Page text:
Dual use lenses…

Discussion in '35mm Cameras and Accessories' started by AgX, Jun 8, 2007.

  1. AgX

    AgX Member

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    Have there ever been made lenses to be fitted on SLRs as well as on coupled rangefinders with the system having the following features?

    -) same mount at both cameras an the lenses

    -) same flange distance at both cameras

    -) steering device for range finder on the lenses

    -) coupling for automatic-aperture on the lenses (or more coupling of controls)


    Not to my knowledge, but perhaps you know more.

    (automatic aperture is an ambiguus term, I refer to an diaphragma which is automatically closed to a value somehow set, manual or automatically, before the shutter opens and is fully opened again afterwards)
     
  2. Roger Hicks

    Roger Hicks Member

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    No, because no-one would want an absurdly thick-bodied RF camera (your point 2) or pay for an auto-aperture they didn't need (3).

    On the other hand, early 35mm Alpas had both reflex viewing and mechanical coupled rangefinders. They antedated the wideapread adoption of auto diaphragms as far as I recall.

    You might want to look for a copy of A History of the 35mm Still Camera, by yours truly, but it's rare and long out of print (Focal Press, 1984).

    Cheers,

    Roger
     
  3. AgX

    AgX Member

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    Roger,

    Those rangefinders would not necessarily get excessively thick, as one could use an intermediary coupling.

    Well, you would have paid for that automatic diaphragm, but in return would get two lenses for the price of one, so to say.

    I didn’t think of the early Alpas. Thanks for that hint.

    Of, course this whole dual use concept is questionable. But photographers using two complete kits of gear means a questionable expenditure on resources too.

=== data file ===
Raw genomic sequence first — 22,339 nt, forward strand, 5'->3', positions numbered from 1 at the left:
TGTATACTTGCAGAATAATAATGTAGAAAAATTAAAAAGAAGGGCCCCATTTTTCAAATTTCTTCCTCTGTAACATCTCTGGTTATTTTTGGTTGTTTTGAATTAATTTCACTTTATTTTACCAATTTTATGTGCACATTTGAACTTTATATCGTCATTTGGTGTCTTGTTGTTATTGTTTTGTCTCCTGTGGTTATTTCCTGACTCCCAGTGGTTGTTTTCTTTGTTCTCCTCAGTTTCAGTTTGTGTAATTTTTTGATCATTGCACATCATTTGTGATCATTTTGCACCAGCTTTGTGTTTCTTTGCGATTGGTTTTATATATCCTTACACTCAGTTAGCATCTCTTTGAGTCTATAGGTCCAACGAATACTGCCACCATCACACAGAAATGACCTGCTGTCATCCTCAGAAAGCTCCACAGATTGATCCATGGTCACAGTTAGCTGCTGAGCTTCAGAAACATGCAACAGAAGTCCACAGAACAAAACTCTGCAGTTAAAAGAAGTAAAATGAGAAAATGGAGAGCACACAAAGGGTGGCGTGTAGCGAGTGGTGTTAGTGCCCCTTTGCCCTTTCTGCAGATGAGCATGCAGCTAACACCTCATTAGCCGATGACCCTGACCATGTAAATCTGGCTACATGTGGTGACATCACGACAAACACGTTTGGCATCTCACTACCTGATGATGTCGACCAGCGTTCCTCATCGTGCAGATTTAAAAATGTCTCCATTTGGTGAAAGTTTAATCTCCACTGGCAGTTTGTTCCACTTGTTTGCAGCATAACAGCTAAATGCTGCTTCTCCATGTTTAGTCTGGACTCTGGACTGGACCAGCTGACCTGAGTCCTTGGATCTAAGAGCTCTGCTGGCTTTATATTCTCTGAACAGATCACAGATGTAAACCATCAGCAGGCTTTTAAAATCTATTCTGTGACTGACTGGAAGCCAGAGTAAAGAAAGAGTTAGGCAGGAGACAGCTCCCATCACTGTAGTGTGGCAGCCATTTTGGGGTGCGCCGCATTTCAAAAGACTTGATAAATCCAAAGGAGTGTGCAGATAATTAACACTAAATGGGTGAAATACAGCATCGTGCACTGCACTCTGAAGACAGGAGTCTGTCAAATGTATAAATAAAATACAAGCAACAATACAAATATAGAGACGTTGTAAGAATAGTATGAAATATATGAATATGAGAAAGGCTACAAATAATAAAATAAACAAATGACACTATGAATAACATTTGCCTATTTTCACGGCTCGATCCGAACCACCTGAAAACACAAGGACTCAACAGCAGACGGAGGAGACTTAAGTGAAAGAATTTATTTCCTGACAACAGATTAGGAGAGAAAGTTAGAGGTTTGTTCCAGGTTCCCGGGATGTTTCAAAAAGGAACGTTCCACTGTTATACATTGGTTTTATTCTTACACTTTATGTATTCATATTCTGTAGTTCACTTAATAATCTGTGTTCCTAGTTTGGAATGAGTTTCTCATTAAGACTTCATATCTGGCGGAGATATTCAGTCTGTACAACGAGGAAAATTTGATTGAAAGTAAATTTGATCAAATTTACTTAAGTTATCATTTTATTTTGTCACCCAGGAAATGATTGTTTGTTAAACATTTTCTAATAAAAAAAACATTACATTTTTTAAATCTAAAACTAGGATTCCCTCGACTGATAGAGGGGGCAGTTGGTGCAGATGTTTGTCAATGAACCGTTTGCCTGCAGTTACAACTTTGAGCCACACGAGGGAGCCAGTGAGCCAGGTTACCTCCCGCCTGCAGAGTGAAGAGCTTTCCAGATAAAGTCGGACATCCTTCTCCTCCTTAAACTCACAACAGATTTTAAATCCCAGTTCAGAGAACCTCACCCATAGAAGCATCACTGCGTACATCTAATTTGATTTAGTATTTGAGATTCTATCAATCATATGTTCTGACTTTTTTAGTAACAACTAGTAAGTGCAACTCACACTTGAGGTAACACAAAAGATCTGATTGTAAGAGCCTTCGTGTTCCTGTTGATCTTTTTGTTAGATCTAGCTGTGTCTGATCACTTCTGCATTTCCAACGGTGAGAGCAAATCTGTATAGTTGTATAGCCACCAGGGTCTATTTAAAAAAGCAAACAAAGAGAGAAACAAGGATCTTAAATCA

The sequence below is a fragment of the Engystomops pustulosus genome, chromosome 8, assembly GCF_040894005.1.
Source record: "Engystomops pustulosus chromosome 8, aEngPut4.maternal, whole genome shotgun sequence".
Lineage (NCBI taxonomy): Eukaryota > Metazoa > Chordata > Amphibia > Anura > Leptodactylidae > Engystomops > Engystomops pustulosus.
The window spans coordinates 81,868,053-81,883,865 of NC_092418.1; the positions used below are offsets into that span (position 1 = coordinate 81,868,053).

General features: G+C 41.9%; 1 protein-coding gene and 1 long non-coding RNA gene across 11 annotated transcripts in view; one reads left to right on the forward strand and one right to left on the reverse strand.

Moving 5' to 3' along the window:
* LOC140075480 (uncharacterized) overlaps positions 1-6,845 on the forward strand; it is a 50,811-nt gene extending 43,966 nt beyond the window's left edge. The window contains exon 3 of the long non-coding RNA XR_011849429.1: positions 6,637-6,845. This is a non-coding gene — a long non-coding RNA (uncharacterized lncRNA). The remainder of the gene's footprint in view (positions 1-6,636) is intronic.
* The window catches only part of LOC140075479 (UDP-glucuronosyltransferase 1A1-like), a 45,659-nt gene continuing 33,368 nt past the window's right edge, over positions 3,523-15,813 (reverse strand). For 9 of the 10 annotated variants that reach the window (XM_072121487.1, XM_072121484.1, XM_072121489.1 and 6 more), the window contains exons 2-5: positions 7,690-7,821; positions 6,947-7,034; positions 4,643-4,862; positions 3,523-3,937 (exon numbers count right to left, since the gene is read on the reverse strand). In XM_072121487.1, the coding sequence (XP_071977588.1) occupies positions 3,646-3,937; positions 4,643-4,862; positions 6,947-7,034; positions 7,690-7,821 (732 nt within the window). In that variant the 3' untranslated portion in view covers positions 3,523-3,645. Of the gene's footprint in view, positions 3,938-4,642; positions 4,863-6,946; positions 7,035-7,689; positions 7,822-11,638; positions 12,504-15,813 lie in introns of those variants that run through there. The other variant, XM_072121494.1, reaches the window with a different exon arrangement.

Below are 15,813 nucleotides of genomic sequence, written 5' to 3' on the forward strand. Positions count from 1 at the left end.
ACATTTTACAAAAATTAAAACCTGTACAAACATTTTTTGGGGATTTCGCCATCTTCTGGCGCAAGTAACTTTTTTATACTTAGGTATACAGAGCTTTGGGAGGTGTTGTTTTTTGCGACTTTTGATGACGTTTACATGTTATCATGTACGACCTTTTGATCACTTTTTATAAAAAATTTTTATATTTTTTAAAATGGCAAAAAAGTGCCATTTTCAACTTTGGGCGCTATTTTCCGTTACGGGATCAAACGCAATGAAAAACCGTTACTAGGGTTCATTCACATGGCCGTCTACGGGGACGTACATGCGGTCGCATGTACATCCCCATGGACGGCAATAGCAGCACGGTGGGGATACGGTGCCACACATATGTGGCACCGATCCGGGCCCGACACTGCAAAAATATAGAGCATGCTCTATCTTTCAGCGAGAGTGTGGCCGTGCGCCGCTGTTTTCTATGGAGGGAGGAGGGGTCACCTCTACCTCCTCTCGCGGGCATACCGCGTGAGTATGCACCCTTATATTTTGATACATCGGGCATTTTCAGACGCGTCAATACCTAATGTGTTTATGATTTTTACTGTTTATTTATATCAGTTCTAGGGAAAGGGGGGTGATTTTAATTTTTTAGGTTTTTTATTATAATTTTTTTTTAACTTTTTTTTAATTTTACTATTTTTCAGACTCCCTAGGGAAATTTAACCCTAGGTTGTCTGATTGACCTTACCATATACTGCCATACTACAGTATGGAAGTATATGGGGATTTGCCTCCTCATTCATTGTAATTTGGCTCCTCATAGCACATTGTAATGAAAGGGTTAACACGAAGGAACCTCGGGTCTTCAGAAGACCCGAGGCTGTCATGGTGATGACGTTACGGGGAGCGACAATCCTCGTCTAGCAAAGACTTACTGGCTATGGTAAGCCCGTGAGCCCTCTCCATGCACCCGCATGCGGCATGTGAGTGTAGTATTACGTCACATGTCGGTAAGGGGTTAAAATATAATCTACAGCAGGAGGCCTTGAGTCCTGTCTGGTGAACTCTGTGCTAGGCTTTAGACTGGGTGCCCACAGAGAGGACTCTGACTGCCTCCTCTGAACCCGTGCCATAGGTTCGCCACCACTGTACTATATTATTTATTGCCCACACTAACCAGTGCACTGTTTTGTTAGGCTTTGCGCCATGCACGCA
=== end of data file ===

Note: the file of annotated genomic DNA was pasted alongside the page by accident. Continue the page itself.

4. Roger Hicks

    Roger Hicks Member

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    Yes they would. It's the flange-film distance, typically at least 15mm greater for the reflex in order to accommodate the mirror. Imagine a Leica 15mm thicker: that's a 50% increase. Even an M8 (5mm thicker than an MP) feels quite fat and ungainly.

    Also, the wide-angles would have to be Retrofocus design (bigger, heavier, lower image quality, more expensive) in order to clear the mirror when being used on the reflex body.

    Why not approach it from the opposite direction, and put a Visoflex housing on a Leica? Infinity focus with 65mm lenses and upwards, though still no auto diaphragm as this adds very considerable bulk and complexity.

    Cheers,

    Roger
     
  5. AgX

    AgX Member

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    Roger,

    You misunderstood my reply. Fitting a special coupling ring to enable lenses made for that long film/flange distance would enable the use of them on a range finder, concerning this very issue, without making the rangefinder bulky as a whole.

    As you said that reflex intermediaire would only enable the use of certain lenses. Most probably I would prefer a reflex body to that.

    Yes, using a retro-focus construction on a rangefinder wouldn't yield best results concerning optical performance.

    Anyway, I'm not advocating such a system, just asking if this was ever given a try.
    We are speaking of a hybrid system, something being a compromise. Not neccessarily a good one.
     
  6. Roger Hicks

    Roger Hicks Member

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    Ah, sorry, yes, I see. But the expense and inconvenience would, I think, dissuade most people. Two systems might be cheaper...

    Cheers,

    Roger
     
  7. Dan Fromm

    Dan Fromm Member

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    Hmm. I'm away from my reference materials, but I believe that there were some lenses that could be used on Retina Reflexes and on some rigid body Retina rangefinders.
     
  8. Roger Hicks

    Roger Hicks Member

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    Dear Dan,

    The front groups may have been interchangeable (I don't remember) but as the rear groups were fixed in the camera I'm not sure this counts.